I worked in New York City directing Mental Health Crisis Teams before, during, and after 9/11. Show me a picture of the towers falling, and I want to weep. It was two years before I could visit the site. Last year, I visited the Columbine Memorial and knew immense sadness. The Auroroa Shootings remind me that bad things will always be part of life.
Bad things happen. We cannot always stop bad from happening, but much has been learned about staying strong when trauma visits. Here is a link to the notes I made about trauma when I was teaching at course in Adolescence at Columbia University School of Social Work. They contain my treatment protocol. Intended for those wanting to be therapists, the information may be useful for parents or others dealing with bad things.
The basic protocol for children impacted even when not directly involved:
Very young children fare best by being protected, no television displays of the bad things
Assuring all children who see parents are upset that although something bad has happend to other people,and the parents are sad, everyone in their family is safe.
By the time a child is seven or eight, they will need a bit more. The event should be explained as simply as possible. “A sick man shot some people.” Depending on the child’s age and what others will be saying, you might want to add. “The shooting happened at a movie and the man didn’t know any of the people.”
The point should be made that such things are very rare in our world. “I’ve gone to thousands of movies and never been shot at.”
The other point that has to be made is what makes people do bad things. The best explanation is that something bad must have happened to the person and what he did was very wrong. Bad things happen to everyone, but part of growing up is learning to stay in control of bad feelings. Shooting other people is not being in control.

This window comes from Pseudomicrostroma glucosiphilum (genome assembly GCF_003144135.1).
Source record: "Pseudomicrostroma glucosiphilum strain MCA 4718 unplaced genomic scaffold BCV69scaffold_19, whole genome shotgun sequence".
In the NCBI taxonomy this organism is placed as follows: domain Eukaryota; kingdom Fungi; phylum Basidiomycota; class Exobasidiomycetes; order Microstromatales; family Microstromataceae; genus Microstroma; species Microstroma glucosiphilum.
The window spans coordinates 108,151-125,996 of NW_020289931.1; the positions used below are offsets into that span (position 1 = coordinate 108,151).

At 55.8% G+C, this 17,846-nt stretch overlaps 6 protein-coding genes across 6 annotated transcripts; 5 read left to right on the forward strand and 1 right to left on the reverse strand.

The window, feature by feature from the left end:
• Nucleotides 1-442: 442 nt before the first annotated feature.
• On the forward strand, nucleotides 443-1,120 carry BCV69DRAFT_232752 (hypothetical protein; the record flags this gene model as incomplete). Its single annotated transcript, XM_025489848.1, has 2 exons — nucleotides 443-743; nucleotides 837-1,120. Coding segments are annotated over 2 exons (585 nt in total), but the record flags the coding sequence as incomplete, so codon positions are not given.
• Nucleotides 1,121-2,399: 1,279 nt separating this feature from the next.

Do not condemn the person, condemn the behavior.
The older the child, they more they will want to discuss what happened, why, and how to keep themselves safe. It might be a good time for a family meeting, if you have been holding them and if not it might be a good time to start.
Encourage brain storming about why bad things happen, how to keep safe, and how to go on.
Thoughts of revenge are natural, but should be discouraged. As Saint Thomas Aquinos said, “To understand all is to forgive all.”
Engage the children and yourself in normal activities, but also suggest figuring out some ways to help the victims and their families. Going to religious services is helpful to some, writing condolence notes, taking flowers and candles to the site, raising money, or volunteering skills.
Night fears, night mares, and trouble sleeping might increase for all closely involved in any traumatic situation. A child who lost a friend in an incident might experience sleep problems. One of the most common medications we gave out after 911 was something to get people sleeping more naturally.
As described in the article many beliefs are shattered by traumatic incidents. Some cling more strongly to earlier beliefs that comfort; others need to rebuild a new explanation for why bad things happen. This is the purpose of talk therapy.
Recent research shows that just talking about bad things is not helpful. What is to repair any shattered beliefs.
Build resilience as part of caring for a child
Building emotional strength prior to such events should be part all parenting curriculums. Teachers, child care workers, and others caring for children also need to be taught the skills that promote resilance.
Self-soothing skills are paramount.
A strong philosophy for explaining why bad things happen that is not divisive is the second most important way adults and children can stay strong.
A final rant
Violence and the venting of anger are too strongly supported in our society. We worry more about people’s private sex lives than we do about hatred and the violence it leads to. Brings tears to my eyes and if I let it will take me down the path of despair. I do believe slowly but surely the world has seen the need to stop drawing circles of hate around various groups of people. I only wish humanity would move ahead in this area. We got to the moon, why can’t we defeat hate and violence?
Be kind. If you think this post will help someone forward it.
Stay strong I am trying. and I often note. doing so is not easy.
IMAGE FROM the Aurora Sentinal